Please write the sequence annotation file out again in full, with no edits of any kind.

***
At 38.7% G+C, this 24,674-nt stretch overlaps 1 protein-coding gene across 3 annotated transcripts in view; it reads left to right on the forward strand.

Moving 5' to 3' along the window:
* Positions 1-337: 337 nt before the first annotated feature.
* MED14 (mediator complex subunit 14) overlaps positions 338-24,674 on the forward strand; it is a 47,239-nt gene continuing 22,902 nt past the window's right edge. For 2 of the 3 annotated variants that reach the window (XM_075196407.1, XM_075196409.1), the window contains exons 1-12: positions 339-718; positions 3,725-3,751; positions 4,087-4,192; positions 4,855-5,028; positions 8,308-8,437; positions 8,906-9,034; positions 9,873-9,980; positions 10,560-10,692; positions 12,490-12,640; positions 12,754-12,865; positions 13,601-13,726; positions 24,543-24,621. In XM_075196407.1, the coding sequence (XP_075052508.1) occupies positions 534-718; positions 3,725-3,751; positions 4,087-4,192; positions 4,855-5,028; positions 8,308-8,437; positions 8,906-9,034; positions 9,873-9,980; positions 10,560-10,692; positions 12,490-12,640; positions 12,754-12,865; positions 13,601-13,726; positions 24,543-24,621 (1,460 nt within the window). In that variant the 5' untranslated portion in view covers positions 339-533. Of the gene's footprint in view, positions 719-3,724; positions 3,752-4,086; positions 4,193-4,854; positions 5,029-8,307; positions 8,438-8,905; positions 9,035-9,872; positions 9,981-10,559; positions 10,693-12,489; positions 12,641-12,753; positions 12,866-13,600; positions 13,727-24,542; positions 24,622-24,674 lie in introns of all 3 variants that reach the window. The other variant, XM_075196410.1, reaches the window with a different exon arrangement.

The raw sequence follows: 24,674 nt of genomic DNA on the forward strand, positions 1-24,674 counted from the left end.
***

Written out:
At 38.7% G+C, this 24,674-nt stretch overlaps 1 protein-coding gene across 3 annotated transcripts in view; it reads left to right on the forward strand.

Moving 5' to 3' along the window:
* Positions 1-337: 337 nt before the first annotated feature.
* MED14 (mediator complex subunit 14) overlaps positions 338-24,674 on the forward strand; it is a 47,239-nt gene continuing 22,902 nt past the window's right edge. For 2 of the 3 annotated variants that reach the window (XM_075196407.1, XM_075196409.1), the window contains exons 1-12: positions 339-718; positions 3,725-3,751; positions 4,087-4,192; positions 4,855-5,028; positions 8,308-8,437; positions 8,906-9,034; positions 9,873-9,980; positions 10,560-10,692; positions 12,490-12,640; positions 12,754-12,865; positions 13,601-13,726; positions 24,543-24,621. In XM_075196407.1, the coding sequence (XP_075052508.1) occupies positions 534-718; positions 3,725-3,751; positions 4,087-4,192; positions 4,855-5,028; positions 8,308-8,437; positions 8,906-9,034; positions 9,873-9,980; positions 10,560-10,692; positions 12,490-12,640; positions 12,754-12,865; positions 13,601-13,726; positions 24,543-24,621 (1,460 nt within the window). In that variant the 5' untranslated portion in view covers positions 339-533. Of the gene's footprint in view, positions 719-3,724; positions 3,752-4,086; positions 4,193-4,854; positions 5,029-8,307; positions 8,438-8,905; positions 9,035-9,872; positions 9,981-10,559; positions 10,693-12,489; positions 12,641-12,753; positions 12,866-13,600; positions 13,727-24,542; positions 24,622-24,674 lie in introns of all 3 variants that reach the window. The other variant, XM_075196410.1, reaches the window with a different exon arrangement.

The raw sequence follows: 24,674 nt of genomic DNA on the forward strand, positions 1-24,674 counted from the left end.